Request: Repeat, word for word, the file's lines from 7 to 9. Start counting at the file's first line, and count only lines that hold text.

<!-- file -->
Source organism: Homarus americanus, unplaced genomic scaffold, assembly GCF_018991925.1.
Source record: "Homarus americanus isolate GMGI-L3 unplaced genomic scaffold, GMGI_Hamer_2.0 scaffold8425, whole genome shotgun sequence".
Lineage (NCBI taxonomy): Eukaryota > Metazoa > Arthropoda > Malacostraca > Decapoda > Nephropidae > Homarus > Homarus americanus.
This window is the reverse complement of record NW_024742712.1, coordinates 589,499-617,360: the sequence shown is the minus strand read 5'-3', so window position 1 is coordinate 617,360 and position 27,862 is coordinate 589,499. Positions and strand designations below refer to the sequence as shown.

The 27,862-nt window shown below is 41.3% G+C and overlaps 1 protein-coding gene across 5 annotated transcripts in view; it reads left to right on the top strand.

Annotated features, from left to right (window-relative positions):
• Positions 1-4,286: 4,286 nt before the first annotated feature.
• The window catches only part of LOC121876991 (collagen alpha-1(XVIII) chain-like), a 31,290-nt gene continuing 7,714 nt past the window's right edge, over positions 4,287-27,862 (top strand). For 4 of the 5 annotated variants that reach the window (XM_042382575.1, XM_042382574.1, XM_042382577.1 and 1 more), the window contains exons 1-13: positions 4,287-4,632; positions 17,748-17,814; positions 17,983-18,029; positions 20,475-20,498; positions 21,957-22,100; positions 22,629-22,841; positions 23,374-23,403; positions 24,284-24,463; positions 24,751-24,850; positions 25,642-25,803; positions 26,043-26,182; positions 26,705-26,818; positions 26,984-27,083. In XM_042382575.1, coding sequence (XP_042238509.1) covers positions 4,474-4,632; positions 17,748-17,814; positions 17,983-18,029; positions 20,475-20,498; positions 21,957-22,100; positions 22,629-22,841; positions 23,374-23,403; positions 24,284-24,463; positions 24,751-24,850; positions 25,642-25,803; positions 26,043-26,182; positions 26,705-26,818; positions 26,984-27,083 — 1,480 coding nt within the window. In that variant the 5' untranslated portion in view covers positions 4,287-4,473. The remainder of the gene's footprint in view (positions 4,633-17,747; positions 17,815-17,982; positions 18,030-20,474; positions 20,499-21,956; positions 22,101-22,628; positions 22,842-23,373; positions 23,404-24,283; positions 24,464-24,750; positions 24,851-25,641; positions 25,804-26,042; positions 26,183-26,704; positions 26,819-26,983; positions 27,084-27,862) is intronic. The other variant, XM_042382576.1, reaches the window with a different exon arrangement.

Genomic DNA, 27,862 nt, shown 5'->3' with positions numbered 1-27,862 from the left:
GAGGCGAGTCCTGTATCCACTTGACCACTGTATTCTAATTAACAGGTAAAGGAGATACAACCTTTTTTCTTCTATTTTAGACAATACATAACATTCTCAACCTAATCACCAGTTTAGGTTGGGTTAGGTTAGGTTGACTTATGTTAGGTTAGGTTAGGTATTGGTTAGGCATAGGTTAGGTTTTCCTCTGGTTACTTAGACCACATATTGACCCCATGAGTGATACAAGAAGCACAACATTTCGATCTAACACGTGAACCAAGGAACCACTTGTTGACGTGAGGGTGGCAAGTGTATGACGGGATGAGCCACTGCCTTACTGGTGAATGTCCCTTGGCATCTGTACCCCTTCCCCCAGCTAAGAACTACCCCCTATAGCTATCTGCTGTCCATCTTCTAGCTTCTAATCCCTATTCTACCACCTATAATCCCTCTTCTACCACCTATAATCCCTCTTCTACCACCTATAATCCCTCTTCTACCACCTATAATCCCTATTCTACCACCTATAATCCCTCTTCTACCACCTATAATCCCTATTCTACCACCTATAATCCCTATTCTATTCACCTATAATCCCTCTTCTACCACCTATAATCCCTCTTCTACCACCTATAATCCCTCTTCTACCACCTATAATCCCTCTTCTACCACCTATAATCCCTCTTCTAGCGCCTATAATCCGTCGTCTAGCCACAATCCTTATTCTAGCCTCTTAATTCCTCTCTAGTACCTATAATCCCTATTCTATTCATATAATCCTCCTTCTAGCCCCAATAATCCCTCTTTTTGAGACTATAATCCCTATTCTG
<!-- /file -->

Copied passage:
• Positions 1-4,286: 4,286 nt before the first annotated feature.
• The window catches only part of LOC121876991 (collagen alpha-1(XVIII) chain-like), a 31,290-nt gene continuing 7,714 nt past the window's right edge, over positions 4,287-27,862 (top strand). For 4 of the 5 annotated variants that reach the window (XM_042382575.1, XM_042382574.1, XM_042382577.1 and 1 more), the window contains exons 1-13: positions 4,287-4,632; positions 17,748-17,814; positions 17,983-18,029; positions 20,475-20,498; positions 21,957-22,100; positions 22,629-22,841; positions 23,374-23,403; positions 24,284-24,463; positions 24,751-24,850; positions 25,642-25,803; positions 26,043-26,182; positions 26,705-26,818; positions 26,984-27,083. In XM_042382575.1, coding sequence (XP_042238509.1) covers positions 4,474-4,632; positions 17,748-17,814; positions 17,983-18,029; positions 20,475-20,498; positions 21,957-22,100; positions 22,629-22,841; positions 23,374-23,403; positions 24,284-24,463; positions 24,751-24,850; positions 25,642-25,803; positions 26,043-26,182; positions 26,705-26,818; positions 26,984-27,083 — 1,480 coding nt within the window. In that variant the 5' untranslated portion in view covers positions 4,287-4,473. The remainder of the gene's footprint in view (positions 4,633-17,747; positions 17,815-17,982; positions 18,030-20,474; positions 20,499-21,956; positions 22,101-22,628; positions 22,842-23,373; positions 23,404-24,283; positions 24,464-24,750; positions 24,851-25,641; positions 25,804-26,042; positions 26,183-26,704; positions 26,819-26,983; positions 27,084-27,862) is intronic. The other variant, XM_042382576.1, reaches the window with a different exon arrangement.

Genomic DNA, 27,862 nt, shown 5'->3' with positions numbered 1-27,862 from the left: